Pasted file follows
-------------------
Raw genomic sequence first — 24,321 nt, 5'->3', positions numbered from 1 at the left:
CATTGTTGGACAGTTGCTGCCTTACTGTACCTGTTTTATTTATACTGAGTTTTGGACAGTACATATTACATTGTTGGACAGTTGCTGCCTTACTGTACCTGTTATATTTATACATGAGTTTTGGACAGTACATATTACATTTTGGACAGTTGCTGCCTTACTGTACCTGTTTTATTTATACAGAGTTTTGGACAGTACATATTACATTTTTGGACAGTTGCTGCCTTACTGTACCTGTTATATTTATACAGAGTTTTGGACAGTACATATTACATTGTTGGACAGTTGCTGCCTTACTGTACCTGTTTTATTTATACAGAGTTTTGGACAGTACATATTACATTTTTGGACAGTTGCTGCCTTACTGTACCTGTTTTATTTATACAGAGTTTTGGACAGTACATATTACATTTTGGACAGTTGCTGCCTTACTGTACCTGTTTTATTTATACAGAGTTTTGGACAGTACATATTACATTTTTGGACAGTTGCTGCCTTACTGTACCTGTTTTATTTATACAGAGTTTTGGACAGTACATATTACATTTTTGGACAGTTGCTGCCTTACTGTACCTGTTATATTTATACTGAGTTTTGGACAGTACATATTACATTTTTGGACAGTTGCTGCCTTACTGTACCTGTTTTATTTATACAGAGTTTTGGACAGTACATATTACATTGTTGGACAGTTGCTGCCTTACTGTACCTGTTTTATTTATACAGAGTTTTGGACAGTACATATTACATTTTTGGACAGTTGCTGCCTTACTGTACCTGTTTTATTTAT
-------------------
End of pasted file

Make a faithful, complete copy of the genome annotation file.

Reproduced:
Raw genomic sequence first — 24,321 nt, 5'->3', positions numbered from 1 at the left:
CATTGTTGGACAGTTGCTGCCTTACTGTACCTGTTTTATTTATACTGAGTTTTGGACAGTACATATTACATTGTTGGACAGTTGCTGCCTTACTGTACCTGTTATATTTATACATGAGTTTTGGACAGTACATATTACATTTTGGACAGTTGCTGCCTTACTGTACCTGTTTTATTTATACAGAGTTTTGGACAGTACATATTACATTTTTGGACAGTTGCTGCCTTACTGTACCTGTTATATTTATACAGAGTTTTGGACAGTACATATTACATTGTTGGACAGTTGCTGCCTTACTGTACCTGTTTTATTTATACAGAGTTTTGGACAGTACATATTACATTTTTGGACAGTTGCTGCCTTACTGTACCTGTTTTATTTATACAGAGTTTTGGACAGTACATATTACATTTTGGACAGTTGCTGCCTTACTGTACCTGTTTTATTTATACAGAGTTTTGGACAGTACATATTACATTTTTGGACAGTTGCTGCCTTACTGTACCTGTTTTATTTATACAGAGTTTTGGACAGTACATATTACATTTTTGGACAGTTGCTGCCTTACTGTACCTGTTATATTTATACTGAGTTTTGGACAGTACATATTACATTTTTGGACAGTTGCTGCCTTACTGTACCTGTTTTATTTATACAGAGTTTTGGACAGTACATATTACATTGTTGGACAGTTGCTGCCTTACTGTACCTGTTTTATTTATACAGAGTTTTGGACAGTACATATTACATTTTTGGACAGTTGCTGCCTTACTGTACCTGTTTTATTTAT